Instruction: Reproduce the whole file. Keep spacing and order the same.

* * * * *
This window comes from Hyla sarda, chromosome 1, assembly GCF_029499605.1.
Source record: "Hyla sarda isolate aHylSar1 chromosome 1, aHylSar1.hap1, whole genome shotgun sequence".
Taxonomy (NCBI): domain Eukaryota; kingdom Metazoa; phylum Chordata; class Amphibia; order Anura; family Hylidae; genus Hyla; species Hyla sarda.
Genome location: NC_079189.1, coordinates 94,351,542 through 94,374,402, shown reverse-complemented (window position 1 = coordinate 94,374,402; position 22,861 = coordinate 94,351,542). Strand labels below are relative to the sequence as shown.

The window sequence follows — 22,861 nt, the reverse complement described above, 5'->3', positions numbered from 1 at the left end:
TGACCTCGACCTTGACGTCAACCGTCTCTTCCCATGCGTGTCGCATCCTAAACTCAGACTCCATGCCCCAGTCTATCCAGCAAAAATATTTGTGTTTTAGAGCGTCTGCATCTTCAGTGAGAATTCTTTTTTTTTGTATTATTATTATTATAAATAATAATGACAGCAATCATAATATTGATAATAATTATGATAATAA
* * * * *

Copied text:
This window comes from Hyla sarda, chromosome 1, assembly GCF_029499605.1.
Source record: "Hyla sarda isolate aHylSar1 chromosome 1, aHylSar1.hap1, whole genome shotgun sequence".
Taxonomy (NCBI): domain Eukaryota; kingdom Metazoa; phylum Chordata; class Amphibia; order Anura; family Hylidae; genus Hyla; species Hyla sarda.
Genome location: NC_079189.1, coordinates 94,351,542 through 94,374,402, shown reverse-complemented (window position 1 = coordinate 94,374,402; position 22,861 = coordinate 94,351,542). Strand labels below are relative to the sequence as shown.

The window sequence follows — 22,861 nt, the reverse complement described above, 5'->3', positions numbered from 1 at the left end:
TGACCTCGACCTTGACGTCAACCGTCTCTTCCCATGCGTGTCGCATCCTAAACTCAGACTCCATGCCCCAGTCTATCCAGCAAAAATATTTGTGTTTTAGAGCGTCTGCATCTTCAGTGAGAATTCTTTTTTTTTGTATTATTATTATTATAAATAATAATGACAGCAATCATAATATTGATAATAATTATGATAATAA